'From bad to worse': Coles, Woolworths food prices hit again by wet weather

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·News Reporter
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Australian shoppers are likely to continue paying top dollar for fresh produce due to this week's excessive rain and flooding across parts of NSW.

Aussies have faced price hikes and product shortages for weeks as major supermarkets including Coles, Woolworths and Aldi continue to battle a supply crisis, but it seems the pricing woes could last at least until the end of the year

Photos taken around the country show empty supermarket shelves and never-before-seen produce prices that have been crippling Aussie shoppers for months.

Flooding in NSW and Queensland earlier this year has been attributed to the problems we're facing today, but months later, Australia is facing yet another crisis.

Many supermarkets are experiencing shortages of lettuce and various salad bags. Source: Supplied/ Yahoo News Australia
Many supermarkets are experiencing shortages of lettuce and various salad bags. Source: Supplied/ Yahoo News Australia

"The price of fresh fruit and vegetables is already up 6.7 per cent annually and this price hike was already expected to continue across the rest of this year as a result of increasing supply chain costs that have hit supermarkets hard," Jana Bowden, a Professor in Marketing and Consumer Behaviour, told Yahoo News Australia.

"Growers were just starting to get back on their feet after the last flood crisis across the country which brought planting to a halt. That was then compounded by unseasonal cold weather which slowed up growing."

Prof Bowden said "things have just gone from bad to worse" with the impact of the current flood crisis on crops and greenhouses.

"With some Sydney basin crops potentially obliterated this week due to the floods and extreme weather, produce like leafy vegetables may be in even shorter supply.

"That will put prices up again at the checkout. It will also lead to widespread shortages locally."

Woolworths, Coles, Aldi supermarket signs
Woolworths, Coles and Aldi are monitoring the recent weather events to ensure it does not continue to impact supply chain issues. Source: Getty

Coles, Woolworths, Aldi respond to weather crisis

A spokesperson from Aldi told Yahoo the current devastating weather systems are not impacting major growing areas at this stage.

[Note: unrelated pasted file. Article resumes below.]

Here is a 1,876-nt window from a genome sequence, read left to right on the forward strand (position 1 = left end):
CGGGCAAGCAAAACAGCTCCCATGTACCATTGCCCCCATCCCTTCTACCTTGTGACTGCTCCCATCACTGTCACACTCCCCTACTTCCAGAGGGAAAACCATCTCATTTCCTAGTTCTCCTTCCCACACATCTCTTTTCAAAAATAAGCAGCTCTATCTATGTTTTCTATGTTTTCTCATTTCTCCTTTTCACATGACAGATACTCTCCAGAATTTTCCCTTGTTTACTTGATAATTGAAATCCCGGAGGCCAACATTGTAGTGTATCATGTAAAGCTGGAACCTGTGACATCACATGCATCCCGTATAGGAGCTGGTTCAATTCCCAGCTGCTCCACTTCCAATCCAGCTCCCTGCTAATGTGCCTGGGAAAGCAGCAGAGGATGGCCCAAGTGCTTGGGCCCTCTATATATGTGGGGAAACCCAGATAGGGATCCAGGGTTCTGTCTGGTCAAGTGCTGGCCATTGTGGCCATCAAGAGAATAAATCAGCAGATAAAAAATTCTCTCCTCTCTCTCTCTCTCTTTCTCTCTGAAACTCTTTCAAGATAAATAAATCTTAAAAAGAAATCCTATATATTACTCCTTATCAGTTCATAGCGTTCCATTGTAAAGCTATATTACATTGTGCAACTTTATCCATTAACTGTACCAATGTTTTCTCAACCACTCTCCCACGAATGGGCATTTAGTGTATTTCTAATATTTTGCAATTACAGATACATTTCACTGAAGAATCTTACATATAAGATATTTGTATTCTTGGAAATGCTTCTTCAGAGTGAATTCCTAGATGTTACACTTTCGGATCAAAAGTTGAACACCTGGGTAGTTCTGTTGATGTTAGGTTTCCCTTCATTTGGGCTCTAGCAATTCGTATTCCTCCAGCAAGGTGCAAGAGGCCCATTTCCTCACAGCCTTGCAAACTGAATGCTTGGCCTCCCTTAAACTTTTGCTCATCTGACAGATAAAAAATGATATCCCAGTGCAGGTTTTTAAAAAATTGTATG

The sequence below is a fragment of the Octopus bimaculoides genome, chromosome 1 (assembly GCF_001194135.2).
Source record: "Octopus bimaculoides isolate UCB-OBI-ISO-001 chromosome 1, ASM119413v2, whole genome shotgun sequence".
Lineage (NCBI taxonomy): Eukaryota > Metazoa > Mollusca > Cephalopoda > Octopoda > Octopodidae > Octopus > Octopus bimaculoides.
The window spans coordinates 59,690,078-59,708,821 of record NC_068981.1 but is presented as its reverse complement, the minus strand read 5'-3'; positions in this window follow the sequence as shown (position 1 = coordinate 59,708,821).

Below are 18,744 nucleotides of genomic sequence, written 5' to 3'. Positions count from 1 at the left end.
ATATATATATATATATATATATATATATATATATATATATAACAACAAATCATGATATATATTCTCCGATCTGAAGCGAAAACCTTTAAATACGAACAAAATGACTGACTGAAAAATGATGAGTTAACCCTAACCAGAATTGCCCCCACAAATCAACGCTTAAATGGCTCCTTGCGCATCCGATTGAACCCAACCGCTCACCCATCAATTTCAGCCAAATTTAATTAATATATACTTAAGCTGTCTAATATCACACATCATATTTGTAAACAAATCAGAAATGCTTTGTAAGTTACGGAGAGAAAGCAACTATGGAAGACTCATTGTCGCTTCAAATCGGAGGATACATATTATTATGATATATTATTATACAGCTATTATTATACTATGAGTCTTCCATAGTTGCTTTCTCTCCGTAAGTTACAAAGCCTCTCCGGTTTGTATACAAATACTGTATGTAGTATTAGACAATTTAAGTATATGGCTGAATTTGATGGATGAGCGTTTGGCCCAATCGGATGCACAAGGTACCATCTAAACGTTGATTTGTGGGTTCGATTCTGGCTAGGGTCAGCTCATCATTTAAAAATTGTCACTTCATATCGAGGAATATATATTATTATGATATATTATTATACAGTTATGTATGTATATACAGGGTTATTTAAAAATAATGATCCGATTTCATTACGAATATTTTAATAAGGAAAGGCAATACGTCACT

"We are working with our growers to monitor the situation closely," the spokesperson said.

Last month, Coles’ Chief Operating Officer Matt Swindells said the industry has been faced with a "double whammy" of natural disasters and "one of the coldest winters in decades". This has put a real strain on the industry.

It's believed Coles brought forward deliveries of essential items to stores in areas impacted by floods this week, and all Coles supermarkets are currently open and trading.

Woolworths regularly shares updates with customers on the availability of fresh produce, and it says it will continue to do as the current weather event continues.

The recent flooding and weather has impacted produce in Australia, though supermarkets believe stock levels will be back to normal soon. Source: Getty Images
The recent flooding and weather has impacted produce in Australia, though supermarkets believe stock levels will be back to normal soon. Source: Getty Images

'Little respite on the horizon'

Prof Bowden said the current climate is "a little grim for consumers right now" adding, "there’s real fear among consumers."

"Inflationary pressures are the worst we have seen. Further interest rates hikes are looming. We are caught in a cost of living crisis," she said.

"At the same time demand for fresh produce remains strong and stock outages on fresh produce are increasingly common."

A shift in consumer behaviour has seen shoppers making different decisions, and doing so could help them going forward.

Shoppers are switching to frozen produce and ready-made meals and are experimenting with different recipes.

"Their wallets are being crunched and they’re looking for ways to survive. There’s little respite on the horizon," Prof Bowden said.

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